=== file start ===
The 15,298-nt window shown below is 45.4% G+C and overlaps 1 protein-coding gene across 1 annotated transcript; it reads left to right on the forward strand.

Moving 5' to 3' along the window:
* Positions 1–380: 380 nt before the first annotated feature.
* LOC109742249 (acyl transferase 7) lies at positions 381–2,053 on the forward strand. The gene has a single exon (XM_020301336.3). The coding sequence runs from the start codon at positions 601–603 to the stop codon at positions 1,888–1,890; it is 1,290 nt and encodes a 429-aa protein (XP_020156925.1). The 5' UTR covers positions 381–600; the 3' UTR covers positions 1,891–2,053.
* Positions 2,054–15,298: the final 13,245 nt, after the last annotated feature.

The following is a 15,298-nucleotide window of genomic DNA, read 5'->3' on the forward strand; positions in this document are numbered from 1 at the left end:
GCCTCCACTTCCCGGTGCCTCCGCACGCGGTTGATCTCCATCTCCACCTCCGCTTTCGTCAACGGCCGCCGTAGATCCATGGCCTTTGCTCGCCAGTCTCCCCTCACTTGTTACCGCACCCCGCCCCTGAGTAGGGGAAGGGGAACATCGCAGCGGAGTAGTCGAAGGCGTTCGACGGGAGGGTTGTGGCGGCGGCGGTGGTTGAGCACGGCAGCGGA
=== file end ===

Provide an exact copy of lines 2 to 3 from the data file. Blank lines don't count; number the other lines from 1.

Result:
Moving 5' to 3' along the window:
* Positions 1–380: 380 nt before the first annotated feature.